Archive for the ‘Uncategorized’ Category.
Political scientist Andrew Hacker recently asked “Is Algebra Necessary?” and the response has, unfortunately, been predictable.
Those in society’s minority who did well in math courses are “shocked” at the suggestion that we change the typical math curriculum. The teaching may be “dismal” but algebra is a “foundation stone” in developing critical thinking skills. “It teaches one how to think.” It’s a little amusing but mostly disheartening to see folks who claim to support more challenging math standards fall back on strawman arguments, condescension, sarcasm and, my favorite, math errors in their arguments.
Those in society’s majority who did poorly in math tended to respond with relief at the suggestion of dropping algebra, although there are a few PMSD (post-mathematics stress disorder) victims whose career paths were altered by failing math and who still carry the associated baggage and resentment.
Let’s set aside the hysterics (“We are breeding a nation of morons“) and give both sides of this debate a fair shake, shall we? Continue reading ‘Is Algebra Necessary? Yes and No.’ »
Having recently committed myself to earning my living as a Data Scientist, I’ve been reading anything I can find to guide my self-education. So I just spent the last hour reading and mulling over DJ Patil‘s article/report Building Data Science Teams (BDST henceforth) which is available free from various outlets; I read the Kindle version. (Disclaimer: DJ is a friend and occasional drinking buddy.) Continue reading ‘Review of “Building Data Science Teams” by DJ Patil’ »
Yesterday I got back from a great APSA in Seattle. My undergraduate students were despondent at me having to cancel class Thursday so I could attend. A few were curious about what happens at a scientific conference and asked about the structure. I explained that there would be several thousand political scientists at this conference and that most of the planned interaction would take place in panels. Continue reading ‘Planned Serendipity’ »
Next time you see someone “misinterpret” a confidence interval, wait a second. They’re actually probably okay. Continue reading ‘Regain your confidence (intervals)’ »
What is a methods-careful practitioner to do when the number of observations ($latex n$) is small? I don’t know how many times I’ve been told by a well-meaning Bayesian some variation of
Bayesian estimation addresses the “small $latex n$ problem”
This is right and wrong. Continue reading ‘Bayes fixes small n, doesn’t it?’ »
How do we show a statement about politics is true? Analytic formal modelers suggest one way:
Continue reading ‘Truth and Choices: Computational v. Analytical formal models’ »
I served in the US Navy for a few months in 1986, five years in the early 90s, and another year and a half in the reserves. I was never asked to shoot someone. I never pulled a trigger when the weapon was aimed at a person. I served during, but not “in” the first Gulf War. I served during “peacetime”, or at least that’s how I thought about it. However, over the last few months I have been thinking more about my time in uniform, realizing the lasting and deep effects that experience had on me. Continue reading ‘We all carry the scars’ »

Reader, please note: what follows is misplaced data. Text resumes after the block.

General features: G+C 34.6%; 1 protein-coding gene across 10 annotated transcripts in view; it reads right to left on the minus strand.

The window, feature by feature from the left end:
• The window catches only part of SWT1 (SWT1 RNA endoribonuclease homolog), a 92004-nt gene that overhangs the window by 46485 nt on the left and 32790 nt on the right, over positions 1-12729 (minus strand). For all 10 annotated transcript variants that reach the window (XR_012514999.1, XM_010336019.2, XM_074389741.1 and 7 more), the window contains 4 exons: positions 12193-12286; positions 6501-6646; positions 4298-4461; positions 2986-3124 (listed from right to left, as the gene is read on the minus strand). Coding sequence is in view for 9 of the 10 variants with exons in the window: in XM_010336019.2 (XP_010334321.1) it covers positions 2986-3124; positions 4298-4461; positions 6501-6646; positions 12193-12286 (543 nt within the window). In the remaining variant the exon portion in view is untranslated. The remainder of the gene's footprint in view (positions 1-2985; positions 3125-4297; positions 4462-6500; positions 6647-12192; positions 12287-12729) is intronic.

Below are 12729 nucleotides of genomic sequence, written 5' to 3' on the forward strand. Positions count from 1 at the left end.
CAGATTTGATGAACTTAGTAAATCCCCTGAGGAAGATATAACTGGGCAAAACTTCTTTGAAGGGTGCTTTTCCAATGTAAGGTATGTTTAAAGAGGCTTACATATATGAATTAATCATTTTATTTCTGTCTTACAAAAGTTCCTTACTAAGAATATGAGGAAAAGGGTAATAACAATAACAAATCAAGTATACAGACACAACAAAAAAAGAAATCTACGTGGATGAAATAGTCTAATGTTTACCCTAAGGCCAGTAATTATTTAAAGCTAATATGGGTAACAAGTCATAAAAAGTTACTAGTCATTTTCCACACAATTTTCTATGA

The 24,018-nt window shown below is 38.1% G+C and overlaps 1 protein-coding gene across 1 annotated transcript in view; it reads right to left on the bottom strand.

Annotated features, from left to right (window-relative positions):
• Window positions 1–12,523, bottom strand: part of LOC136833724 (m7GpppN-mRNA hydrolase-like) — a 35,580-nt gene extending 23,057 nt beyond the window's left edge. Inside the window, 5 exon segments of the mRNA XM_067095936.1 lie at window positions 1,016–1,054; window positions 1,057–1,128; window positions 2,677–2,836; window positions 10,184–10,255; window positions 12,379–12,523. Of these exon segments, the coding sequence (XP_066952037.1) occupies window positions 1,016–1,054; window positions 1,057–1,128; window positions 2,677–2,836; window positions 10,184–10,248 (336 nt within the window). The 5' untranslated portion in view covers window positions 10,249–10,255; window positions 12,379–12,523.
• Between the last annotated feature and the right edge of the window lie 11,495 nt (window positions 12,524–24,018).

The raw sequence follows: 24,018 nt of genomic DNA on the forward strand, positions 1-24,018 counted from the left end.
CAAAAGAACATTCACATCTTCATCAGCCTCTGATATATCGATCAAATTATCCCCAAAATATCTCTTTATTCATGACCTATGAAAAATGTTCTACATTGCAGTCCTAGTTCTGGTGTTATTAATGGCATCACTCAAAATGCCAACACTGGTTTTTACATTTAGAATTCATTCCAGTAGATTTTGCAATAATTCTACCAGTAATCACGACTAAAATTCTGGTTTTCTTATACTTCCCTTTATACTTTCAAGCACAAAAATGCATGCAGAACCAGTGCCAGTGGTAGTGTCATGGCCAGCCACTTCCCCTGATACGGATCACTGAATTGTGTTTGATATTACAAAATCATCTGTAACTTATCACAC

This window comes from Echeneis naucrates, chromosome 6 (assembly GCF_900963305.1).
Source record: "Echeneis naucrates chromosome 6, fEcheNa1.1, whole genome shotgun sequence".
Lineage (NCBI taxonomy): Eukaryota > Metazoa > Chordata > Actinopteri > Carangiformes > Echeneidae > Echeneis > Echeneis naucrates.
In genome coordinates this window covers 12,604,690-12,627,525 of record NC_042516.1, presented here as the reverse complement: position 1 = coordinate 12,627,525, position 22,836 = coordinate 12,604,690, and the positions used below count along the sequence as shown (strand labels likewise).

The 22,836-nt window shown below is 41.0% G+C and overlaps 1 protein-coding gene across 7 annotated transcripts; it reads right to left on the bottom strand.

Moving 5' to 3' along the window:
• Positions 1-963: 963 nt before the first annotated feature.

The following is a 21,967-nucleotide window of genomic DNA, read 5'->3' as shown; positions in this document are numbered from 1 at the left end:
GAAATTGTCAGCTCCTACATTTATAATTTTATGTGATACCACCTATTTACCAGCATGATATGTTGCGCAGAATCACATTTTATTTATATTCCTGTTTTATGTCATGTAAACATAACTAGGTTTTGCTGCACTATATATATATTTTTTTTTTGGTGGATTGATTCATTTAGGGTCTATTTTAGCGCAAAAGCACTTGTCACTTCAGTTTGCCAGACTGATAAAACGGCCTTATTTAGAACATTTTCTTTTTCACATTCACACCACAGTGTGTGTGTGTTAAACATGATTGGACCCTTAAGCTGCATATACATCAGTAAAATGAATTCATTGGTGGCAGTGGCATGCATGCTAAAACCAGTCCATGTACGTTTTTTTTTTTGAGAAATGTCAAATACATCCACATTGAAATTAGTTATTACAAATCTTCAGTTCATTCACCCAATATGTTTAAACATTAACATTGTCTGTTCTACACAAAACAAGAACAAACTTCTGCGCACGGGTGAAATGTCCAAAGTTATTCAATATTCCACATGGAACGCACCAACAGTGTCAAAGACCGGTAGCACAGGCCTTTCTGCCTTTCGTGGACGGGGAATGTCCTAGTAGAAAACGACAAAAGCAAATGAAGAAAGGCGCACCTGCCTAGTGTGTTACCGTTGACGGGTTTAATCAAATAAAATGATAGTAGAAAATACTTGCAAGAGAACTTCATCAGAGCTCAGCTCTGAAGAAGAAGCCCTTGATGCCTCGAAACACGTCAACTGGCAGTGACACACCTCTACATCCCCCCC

My dad and I went to the recent Brown/Whitman California gubernatorial debate here at UC Davis. It was fun seeing “democracy” live and up close. One of the candidates twice repeated an old saw:
One definition of insanity is doing the same thing over and over and expecting different results.
Continue reading ‘Change of Intuition about the Definition of Insanity’ »
Left or right? Liberal or conservative? Blue or red? We know the terms bandied about in the punditverse, but it’s easy to forget that there is more than one way to divide the world into two political ideologies.
Continue reading ‘Dimensionality matters: three implications of ideology being multidimensional’ »
Justin Wolfers wrote recently about the level of interaction between economics and other social sciences. In particular, he wonders why economic work is not well represented in a list of the books most cited in social science research. It’s a good question: I find many of the tools and techniques developed by economists are useful in my works studying political phenomena, and I do cite economic research.
One particularly thoughtful commenter on Wolfers’ post notes that economics combines the controversy of addressing everyday issues with the general inaccessibility of chemistry. This conflict may make some people resist the conclusions of economists, ie. strong prior + incomprehensible evidence = small amount of updating.
Continue reading ‘The better the question, the worse the answer’ »